They handed luxury retailer Pirch their money and trust. Now customers want a refund – Orange County Register

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For years, Gretchen Pelletier planned her kitchen remodel and dreamed of a roomy sink where she could wash her homegrown Romaine. On Jan. 27, she and her husband headed to Pirch, a high-end kitchen and bath showroom at Westfield UTC, and bought $8,500 worth of fixtures they’d been eyeing.

Two months later, they have received two of seven items, a hood fan and garbage disposal, and she fears she’ll never see the rest — or get her money back.

Also see: Pirch, luxury kitchen retailer, sued for unpaid rent and inventory, totaling $5 million

“My husband really wanted this $900 oven. So we’re really lucky that I talked him out of that one,” said Pelletier, a retired writer who lives in Escondido.

Pirch, a San Diego County company that sold luxury kitchen and bath appliances at stores throughout Southern California, suddenly closed its doors March 20. The company stopped fulfilling paid orders and has offered no public announcement or explanation as to its future plans or financial situation.

Pirch, the kitchen and bath merchant based in San Diego County that halted operations last week, has been sued by several parties alleging the luxury retailer owes more than $5 million in unpaid rent and inventory. Seen here is the Costa Mesa store, which was among the closures. (File photo by Nick Koon / Orange County Register)
Pirch, the kitchen and bath merchant based in San Diego County that halted operations last week, has been sued by several parties alleging the luxury retailer owes more than $5 million in unpaid rent and inventory. Seen here is the Costa Mesa store, which was among the closures. (File photo by Nick Koon / Orange County Register)

There are six Pirch showrooms in Southern California, including stores in Mission Viejo, Costa Mesa, Rancho Mirage, Glendale and two in San Diego.

Pirch’s COO, Will Dillard, a 10-year veteran of the company, stopped working there this month, according to LinkedIn, and the profile of Pirch’s CEO, Steve Smith, disappeared from that site. Gene Hodges, a Pirch marketing executive, has not replied to an interview request but said he will share information about “re-opening plans” when that is available.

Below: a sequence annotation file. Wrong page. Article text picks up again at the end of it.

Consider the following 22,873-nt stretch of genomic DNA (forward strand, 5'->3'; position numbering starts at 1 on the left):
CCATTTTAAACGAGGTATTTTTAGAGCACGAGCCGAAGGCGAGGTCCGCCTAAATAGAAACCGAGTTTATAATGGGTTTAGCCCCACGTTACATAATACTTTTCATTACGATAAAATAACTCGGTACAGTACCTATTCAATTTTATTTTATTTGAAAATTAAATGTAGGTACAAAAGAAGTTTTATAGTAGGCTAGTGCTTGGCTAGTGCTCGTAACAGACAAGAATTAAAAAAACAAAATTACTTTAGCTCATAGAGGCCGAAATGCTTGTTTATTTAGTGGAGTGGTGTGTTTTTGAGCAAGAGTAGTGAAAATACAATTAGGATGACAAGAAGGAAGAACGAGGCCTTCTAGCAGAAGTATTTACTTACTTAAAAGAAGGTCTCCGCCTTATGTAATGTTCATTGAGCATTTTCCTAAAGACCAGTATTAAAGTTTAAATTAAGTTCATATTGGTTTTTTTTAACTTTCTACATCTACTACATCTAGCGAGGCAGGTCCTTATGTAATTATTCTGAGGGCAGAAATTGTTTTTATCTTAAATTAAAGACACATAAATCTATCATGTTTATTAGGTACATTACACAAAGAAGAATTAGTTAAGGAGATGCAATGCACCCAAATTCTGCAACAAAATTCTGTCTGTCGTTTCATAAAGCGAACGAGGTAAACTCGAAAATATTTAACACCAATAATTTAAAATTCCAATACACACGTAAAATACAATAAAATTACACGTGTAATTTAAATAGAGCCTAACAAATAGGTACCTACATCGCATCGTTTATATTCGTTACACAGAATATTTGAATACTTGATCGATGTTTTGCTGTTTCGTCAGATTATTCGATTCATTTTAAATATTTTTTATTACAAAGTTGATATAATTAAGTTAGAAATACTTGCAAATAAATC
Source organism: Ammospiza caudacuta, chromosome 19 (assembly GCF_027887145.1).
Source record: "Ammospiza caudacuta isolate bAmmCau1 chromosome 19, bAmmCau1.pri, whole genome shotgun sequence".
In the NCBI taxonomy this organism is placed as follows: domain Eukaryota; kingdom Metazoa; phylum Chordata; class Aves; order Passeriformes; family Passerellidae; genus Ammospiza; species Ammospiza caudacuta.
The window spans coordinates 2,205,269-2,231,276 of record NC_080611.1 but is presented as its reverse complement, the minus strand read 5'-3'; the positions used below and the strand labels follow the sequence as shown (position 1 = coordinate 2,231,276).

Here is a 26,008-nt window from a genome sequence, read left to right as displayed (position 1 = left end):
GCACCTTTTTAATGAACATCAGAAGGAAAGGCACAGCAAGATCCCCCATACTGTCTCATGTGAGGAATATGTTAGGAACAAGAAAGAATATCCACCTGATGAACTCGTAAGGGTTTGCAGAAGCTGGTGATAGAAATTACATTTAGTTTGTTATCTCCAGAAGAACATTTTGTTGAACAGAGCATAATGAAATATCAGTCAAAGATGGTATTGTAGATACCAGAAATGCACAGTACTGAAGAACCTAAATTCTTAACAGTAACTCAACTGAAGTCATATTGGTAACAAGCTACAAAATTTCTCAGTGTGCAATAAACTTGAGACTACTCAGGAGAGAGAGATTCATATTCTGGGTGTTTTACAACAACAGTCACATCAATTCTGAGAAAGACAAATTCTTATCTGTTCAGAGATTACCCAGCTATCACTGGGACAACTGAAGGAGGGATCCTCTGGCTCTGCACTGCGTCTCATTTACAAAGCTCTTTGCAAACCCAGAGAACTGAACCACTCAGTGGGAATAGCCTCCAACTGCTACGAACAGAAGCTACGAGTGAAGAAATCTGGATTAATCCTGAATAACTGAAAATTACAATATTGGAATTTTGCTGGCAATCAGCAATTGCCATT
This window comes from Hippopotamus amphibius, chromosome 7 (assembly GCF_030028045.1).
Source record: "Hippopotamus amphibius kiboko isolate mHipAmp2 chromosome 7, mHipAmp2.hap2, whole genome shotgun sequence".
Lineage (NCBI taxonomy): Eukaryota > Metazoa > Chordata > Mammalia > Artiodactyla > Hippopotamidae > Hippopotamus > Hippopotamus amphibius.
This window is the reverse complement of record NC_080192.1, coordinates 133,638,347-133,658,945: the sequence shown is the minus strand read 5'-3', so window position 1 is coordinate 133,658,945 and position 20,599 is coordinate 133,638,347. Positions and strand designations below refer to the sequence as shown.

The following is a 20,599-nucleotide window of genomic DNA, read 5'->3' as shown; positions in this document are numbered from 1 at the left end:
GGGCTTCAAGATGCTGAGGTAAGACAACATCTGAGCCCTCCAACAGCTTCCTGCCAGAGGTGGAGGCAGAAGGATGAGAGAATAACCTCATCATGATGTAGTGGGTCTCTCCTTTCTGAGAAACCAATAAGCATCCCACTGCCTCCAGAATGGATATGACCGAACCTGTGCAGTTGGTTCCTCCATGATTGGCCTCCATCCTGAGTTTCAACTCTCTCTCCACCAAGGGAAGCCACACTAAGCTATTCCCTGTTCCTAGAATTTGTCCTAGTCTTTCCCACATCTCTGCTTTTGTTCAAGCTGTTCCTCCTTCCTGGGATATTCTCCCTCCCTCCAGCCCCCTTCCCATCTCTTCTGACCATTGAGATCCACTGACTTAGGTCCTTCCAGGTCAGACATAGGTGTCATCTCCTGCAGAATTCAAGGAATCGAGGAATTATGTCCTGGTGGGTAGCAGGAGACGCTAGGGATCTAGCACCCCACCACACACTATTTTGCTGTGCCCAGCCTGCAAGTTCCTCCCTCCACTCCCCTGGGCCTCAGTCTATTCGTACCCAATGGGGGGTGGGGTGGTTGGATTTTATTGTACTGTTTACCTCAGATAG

Court records show that three of Pirch’s landlords and at least one appliance maker, Sub-Zero, are suing the company for more than $5 million. A Pirch customer sued Pirch last week, claiming that on March 21 he couldn’t retrieve the items he’d bought and paid for from a Pirch warehouse in Oceanside. And online reviews of the company dating back years show a spotty track record of orders that were sometimes delayed or incomplete. In 2017, a Chicago couple sued Pirch for allegedly never delivering $35,900 in kitchen goods.

“All external signs point to the company being in financial distress,” said Christine E. Baur, a San Diego bankruptcy attorney. “The company probably is scrambling to try and shore itself up, whether that’s with a new capital infusion, a transaction with a new buyer coming in, maybe trying to get some new financing, which is very challenging in this economic market with high interest rates.”

Like Pelletier and her husband, Pirch’s latest clients, ranging from homeowners doing targeted upgrades to designers managing multiple projects to at least one luxury custom home builder, are scrambling to see what items or payments they can recover and whether their project timelines have blown up or will stay on track.

Baur said consumers will have different chances of success in getting back money they paid to Pirch, depending on whether the company files for bankruptcy.

If it does not, one avenue for people owed money — or merchandise — is civil lawsuits, potentially as a class action.